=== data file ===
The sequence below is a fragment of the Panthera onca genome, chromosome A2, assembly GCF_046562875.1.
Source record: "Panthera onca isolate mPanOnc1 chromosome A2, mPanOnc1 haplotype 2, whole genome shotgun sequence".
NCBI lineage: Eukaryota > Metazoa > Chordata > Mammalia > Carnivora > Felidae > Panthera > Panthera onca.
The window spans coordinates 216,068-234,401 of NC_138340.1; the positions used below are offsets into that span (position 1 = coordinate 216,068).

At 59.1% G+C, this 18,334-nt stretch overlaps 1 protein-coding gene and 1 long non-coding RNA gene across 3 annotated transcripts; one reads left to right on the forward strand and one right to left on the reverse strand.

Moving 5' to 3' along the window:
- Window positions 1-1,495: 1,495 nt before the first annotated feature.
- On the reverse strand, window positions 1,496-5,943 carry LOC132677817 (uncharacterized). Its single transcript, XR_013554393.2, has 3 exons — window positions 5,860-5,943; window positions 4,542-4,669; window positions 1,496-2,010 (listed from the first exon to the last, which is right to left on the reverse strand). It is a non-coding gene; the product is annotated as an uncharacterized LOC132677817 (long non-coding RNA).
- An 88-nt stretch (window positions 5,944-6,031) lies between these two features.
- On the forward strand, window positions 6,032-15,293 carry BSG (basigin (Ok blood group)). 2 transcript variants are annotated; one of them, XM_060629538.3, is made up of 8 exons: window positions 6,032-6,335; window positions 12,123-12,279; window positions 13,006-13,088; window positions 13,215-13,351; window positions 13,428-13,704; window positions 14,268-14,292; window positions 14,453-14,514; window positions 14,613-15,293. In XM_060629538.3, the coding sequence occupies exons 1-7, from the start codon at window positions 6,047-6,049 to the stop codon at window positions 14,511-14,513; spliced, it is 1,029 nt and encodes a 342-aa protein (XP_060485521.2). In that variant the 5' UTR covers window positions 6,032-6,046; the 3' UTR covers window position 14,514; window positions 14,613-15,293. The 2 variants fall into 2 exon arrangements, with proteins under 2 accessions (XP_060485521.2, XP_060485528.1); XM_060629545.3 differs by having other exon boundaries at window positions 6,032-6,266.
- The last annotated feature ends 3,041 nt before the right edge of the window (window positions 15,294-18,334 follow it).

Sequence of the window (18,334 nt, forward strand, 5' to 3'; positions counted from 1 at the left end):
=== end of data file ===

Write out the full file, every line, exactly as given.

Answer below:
The sequence below is a fragment of the Panthera onca genome, chromosome A2, assembly GCF_046562875.1.
Source record: "Panthera onca isolate mPanOnc1 chromosome A2, mPanOnc1 haplotype 2, whole genome shotgun sequence".
NCBI lineage: Eukaryota > Metazoa > Chordata > Mammalia > Carnivora > Felidae > Panthera > Panthera onca.
The window spans coordinates 216,068-234,401 of NC_138340.1; the positions used below are offsets into that span (position 1 = coordinate 216,068).

At 59.1% G+C, this 18,334-nt stretch overlaps 1 protein-coding gene and 1 long non-coding RNA gene across 3 annotated transcripts; one reads left to right on the forward strand and one right to left on the reverse strand.

Moving 5' to 3' along the window:
- Window positions 1-1,495: 1,495 nt before the first annotated feature.
- On the reverse strand, window positions 1,496-5,943 carry LOC132677817 (uncharacterized). Its single transcript, XR_013554393.2, has 3 exons — window positions 5,860-5,943; window positions 4,542-4,669; window positions 1,496-2,010 (listed from the first exon to the last, which is right to left on the reverse strand). It is a non-coding gene; the product is annotated as an uncharacterized LOC132677817 (long non-coding RNA).
- An 88-nt stretch (window positions 5,944-6,031) lies between these two features.
- On the forward strand, window positions 6,032-15,293 carry BSG (basigin (Ok blood group)). 2 transcript variants are annotated; one of them, XM_060629538.3, is made up of 8 exons: window positions 6,032-6,335; window positions 12,123-12,279; window positions 13,006-13,088; window positions 13,215-13,351; window positions 13,428-13,704; window positions 14,268-14,292; window positions 14,453-14,514; window positions 14,613-15,293. In XM_060629538.3, the coding sequence occupies exons 1-7, from the start codon at window positions 6,047-6,049 to the stop codon at window positions 14,511-14,513; spliced, it is 1,029 nt and encodes a 342-aa protein (XP_060485521.2). In that variant the 5' UTR covers window positions 6,032-6,046; the 3' UTR covers window position 14,514; window positions 14,613-15,293. The 2 variants fall into 2 exon arrangements, with proteins under 2 accessions (XP_060485521.2, XP_060485528.1); XM_060629545.3 differs by having other exon boundaries at window positions 6,032-6,266.
- The last annotated feature ends 3,041 nt before the right edge of the window (window positions 15,294-18,334 follow it).

Sequence of the window (18,334 nt, forward strand, 5' to 3'; positions counted from 1 at the left end):